Two train conductors are better than one

Metrolink is considering adding a second engineer and new technology to increase safety after the two train crashes that occurred in L.A., one of which resulted in the death of 25 people.

Washington, D.C. – In the aftermath of the two Metrolink train crashes, the railway company has received pressure from train safety officials for new changes to be implemented to the system. Currently in the U.S. Senate in Washington, members are reviewing a recent proposal to include an additional train operator on all routes and increased technology that would stop trains that are headed for a direct collision with another object. The California Senators Barbara Boxer and Dianne Feinstein, officials with Metrolink, Union Pacific and the Federal Railroad Administration all support this new technology called “positive train control.”

It has been a slow process though, since it is somewhat difficult to implement the technology in places where freight and commuter trains share rail lines. There has been five years of pending legislation that is important to enact the first major updates to rail safety rules since passage of the Federal Railroad Safety Authorization Act of 1994. It is shocking that that law was expired in 1998 and the Federal Railroad Administration, has been operating under the expired law. This is mainly due to the lack of response or change from Congress concerning this matter. The current legislations also propose to implement a limit on the monthly hours train crews can work – at 276 hours. The law that is in place now, states that the train crews are allowed to work more than 400 hours per month, when pilots for airplanes are limited to only 100 hours per month. Surely putting a cap on how long these individuals can work and requiring two train operators would be beneficial. A pilot and his copilot drive the plane, don’t they?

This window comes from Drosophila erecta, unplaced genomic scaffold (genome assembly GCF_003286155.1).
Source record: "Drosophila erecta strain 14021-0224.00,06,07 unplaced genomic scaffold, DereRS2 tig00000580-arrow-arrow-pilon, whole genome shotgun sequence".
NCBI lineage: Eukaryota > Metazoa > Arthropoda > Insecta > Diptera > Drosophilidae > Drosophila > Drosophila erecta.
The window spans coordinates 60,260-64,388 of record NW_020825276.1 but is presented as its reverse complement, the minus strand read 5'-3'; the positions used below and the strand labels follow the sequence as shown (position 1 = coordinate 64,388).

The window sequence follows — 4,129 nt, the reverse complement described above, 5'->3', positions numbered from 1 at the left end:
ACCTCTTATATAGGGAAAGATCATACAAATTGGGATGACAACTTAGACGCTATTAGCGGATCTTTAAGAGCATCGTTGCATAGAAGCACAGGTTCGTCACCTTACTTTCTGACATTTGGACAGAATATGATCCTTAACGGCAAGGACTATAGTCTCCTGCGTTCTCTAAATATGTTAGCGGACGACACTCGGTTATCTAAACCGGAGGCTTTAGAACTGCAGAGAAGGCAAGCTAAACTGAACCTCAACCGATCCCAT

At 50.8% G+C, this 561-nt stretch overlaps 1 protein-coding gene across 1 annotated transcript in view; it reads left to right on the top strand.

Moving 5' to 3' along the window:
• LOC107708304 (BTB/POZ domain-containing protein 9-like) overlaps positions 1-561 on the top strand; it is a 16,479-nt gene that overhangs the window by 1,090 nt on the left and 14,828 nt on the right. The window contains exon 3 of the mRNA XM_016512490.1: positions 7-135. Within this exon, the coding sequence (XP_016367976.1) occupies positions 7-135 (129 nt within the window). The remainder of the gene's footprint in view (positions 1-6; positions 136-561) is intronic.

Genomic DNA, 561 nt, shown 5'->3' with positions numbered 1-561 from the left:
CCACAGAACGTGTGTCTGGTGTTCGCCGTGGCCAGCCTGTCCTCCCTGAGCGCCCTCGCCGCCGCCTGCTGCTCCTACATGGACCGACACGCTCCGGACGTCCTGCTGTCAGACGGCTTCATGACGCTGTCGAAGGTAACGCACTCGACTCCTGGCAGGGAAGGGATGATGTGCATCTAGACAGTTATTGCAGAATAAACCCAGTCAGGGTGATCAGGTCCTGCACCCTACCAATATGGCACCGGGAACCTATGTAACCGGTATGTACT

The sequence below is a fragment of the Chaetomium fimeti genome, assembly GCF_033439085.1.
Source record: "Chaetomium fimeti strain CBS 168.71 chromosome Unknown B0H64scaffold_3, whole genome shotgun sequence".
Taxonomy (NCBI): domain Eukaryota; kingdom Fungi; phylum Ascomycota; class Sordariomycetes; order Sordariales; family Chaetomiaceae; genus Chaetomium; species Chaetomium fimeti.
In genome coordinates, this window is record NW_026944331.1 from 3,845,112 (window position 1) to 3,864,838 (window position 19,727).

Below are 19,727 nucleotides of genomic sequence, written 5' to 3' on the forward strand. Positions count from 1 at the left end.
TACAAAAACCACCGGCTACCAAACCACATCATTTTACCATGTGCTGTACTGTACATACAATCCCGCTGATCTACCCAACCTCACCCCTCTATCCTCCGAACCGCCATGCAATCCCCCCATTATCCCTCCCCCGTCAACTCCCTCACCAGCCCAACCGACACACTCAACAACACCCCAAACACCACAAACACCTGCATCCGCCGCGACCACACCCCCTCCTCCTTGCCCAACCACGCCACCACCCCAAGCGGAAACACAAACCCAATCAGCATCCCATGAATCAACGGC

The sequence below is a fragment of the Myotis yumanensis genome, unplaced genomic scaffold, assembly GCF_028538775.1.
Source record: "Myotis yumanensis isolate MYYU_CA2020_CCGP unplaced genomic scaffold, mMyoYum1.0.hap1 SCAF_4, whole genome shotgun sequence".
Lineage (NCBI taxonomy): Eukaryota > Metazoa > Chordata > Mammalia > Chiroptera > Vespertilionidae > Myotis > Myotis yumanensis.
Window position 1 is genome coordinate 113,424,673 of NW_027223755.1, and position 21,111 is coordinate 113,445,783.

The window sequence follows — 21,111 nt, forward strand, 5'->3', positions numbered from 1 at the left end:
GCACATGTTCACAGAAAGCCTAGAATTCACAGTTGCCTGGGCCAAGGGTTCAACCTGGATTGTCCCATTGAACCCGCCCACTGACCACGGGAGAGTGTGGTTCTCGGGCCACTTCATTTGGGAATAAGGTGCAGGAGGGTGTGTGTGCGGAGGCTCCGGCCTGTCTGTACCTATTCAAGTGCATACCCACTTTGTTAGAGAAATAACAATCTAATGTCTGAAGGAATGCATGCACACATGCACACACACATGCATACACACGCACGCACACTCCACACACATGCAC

This extremely important and necessary technology must be recognized by our lawmakers and put into effect as soon as is possible, which has been estimated at around 2015. But how many more devastating crashes will occur before the process is sped up?

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